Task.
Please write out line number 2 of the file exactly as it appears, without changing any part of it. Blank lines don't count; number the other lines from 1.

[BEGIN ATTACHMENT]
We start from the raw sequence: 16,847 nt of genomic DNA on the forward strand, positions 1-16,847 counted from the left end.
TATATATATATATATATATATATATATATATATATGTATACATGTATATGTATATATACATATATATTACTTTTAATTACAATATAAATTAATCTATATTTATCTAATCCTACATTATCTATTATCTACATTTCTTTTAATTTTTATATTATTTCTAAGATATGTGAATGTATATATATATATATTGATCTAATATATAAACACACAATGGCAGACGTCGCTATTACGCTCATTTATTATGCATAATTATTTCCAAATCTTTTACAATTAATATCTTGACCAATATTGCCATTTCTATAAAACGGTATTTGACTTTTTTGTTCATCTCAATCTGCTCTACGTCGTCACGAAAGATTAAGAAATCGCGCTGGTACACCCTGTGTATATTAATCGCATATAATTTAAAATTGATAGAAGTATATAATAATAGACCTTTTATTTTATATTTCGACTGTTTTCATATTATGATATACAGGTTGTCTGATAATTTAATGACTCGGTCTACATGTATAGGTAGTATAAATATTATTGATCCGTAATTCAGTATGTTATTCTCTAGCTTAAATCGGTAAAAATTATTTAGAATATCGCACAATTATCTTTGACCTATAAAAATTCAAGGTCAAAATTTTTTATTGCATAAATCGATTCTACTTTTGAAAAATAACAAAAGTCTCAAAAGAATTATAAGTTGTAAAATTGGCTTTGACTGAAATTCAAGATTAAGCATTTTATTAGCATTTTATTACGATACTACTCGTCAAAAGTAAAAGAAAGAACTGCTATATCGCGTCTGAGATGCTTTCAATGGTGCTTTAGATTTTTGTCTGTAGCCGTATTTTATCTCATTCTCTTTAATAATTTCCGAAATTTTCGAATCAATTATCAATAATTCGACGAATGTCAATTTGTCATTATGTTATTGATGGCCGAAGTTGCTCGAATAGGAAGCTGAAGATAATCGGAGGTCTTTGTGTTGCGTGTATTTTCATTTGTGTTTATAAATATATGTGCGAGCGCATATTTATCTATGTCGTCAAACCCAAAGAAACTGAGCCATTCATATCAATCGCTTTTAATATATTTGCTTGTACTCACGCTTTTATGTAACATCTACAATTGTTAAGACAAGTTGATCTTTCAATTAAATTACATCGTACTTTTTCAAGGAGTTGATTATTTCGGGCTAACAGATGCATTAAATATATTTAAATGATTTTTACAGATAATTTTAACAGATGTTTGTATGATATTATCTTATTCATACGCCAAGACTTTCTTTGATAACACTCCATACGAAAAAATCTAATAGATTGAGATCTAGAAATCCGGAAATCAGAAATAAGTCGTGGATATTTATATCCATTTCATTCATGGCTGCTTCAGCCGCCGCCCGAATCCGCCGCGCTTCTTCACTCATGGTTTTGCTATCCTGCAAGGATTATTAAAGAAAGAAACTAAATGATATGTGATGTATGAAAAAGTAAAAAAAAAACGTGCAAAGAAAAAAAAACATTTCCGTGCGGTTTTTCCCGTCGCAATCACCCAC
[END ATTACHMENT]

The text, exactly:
TATATATATATATATATATATATATATATATATATGTATACATGTATATGTATATATACATATATATTACTTTTAATTACAATATAAATTAATCTATATTTATCTAATCCTACATTATCTATTATCTACATTTCTTTTAATTTTTATATTATTTCTAAGATATGTGAATGTATATATATATATATTGATCTAATATATAAACACACAATGGCAGACGTCGCTATTACGCTCATTTATTATGCATAATTATTTCCAAATCTTTTACAATTAATATCTTGACCAATATTGCCATTTCTATAAAACGGTATTTGACTTTTTTGTTCATCTCAATCTGCTCTACGTCGTCACGAAAGATTAAGAAATCGCGCTGGTACACCCTGTGTATATTAATCGCATATAATTTAAAATTGATAGAAGTATATAATAATAGACCTTTTATTTTATATTTCGACTGTTTTCATATTATGATATACAGGTTGTCTGATAATTTAATGACTCGGTCTACATGTATAGGTAGTATAAATATTATTGATCCGTAATTCAGTATGTTATTCTCTAGCTTAAATCGGTAAAAATTATTTAGAATATCGCACAATTATCTTTGACCTATAAAAATTCAAGGTCAAAATTTTTTATTGCATAAATCGATTCTACTTTTGAAAAATAACAAAAGTCTCAAAAGAATTATAAGTTGTAAAATTGGCTTTGACTGAAATTCAAGATTAAGCATTTTATTAGCATTTTATTACGATACTACTCGTCAAAAGTAAAAGAAAGAACTGCTATATCGCGTCTGAGATGCTTTCAATGGTGCTTTAGATTTTTGTCTGTAGCCGTATTTTATCTCATTCTCTTTAATAATTTCCGAAATTTTCGAATCAATTATCAATAATTCGACGAATGTCAATTTGTCATTATGTTATTGATGGCCGAAGTTGCTCGAATAGGAAGCTGAAGATAATCGGAGGTCTTTGTGTTGCGTGTATTTTCATTTGTGTTTATAAATATATGTGCGAGCGCATATTTATCTATGTCGTCAAACCCAAAGAAACTGAGCCATTCATATCAATCGCTTTTAATATATTTGCTTGTACTCACGCTTTTATGTAACATCTACAATTGTTAAGACAAGTTGATCTTTCAATTAAATTACATCGTACTTTTTCAAGGAGTTGATTATTTCGGGCTAACAGATGCATTAAATATATTTAAATGATTTTTACAGATAATTTTAACAGATGTTTGTATGATATTATCTTATTCATACGCCAAGACTTTCTTTGATAACACTCCATACGAAAAAATCTAATAGATTGAGATCTAGAAATCCGGAAATCAGAAATAAGTCGTGGATATTTATATCCATTTCATTCATGGCTGCTTCAGCCGCCGCCCGAATCCGCCGCGCTTCTTCACTCATGGTTTTGCTATCCTGCAAGGATTATTAAAGAAAGAAACTAAATGATATGTGATGTATGAAAAAGTAAAAAAAAAACGTGCAAAGAAAAAAAAACATTTCCGTGCGGTTTTTCCCGTCGCAATCACCCAC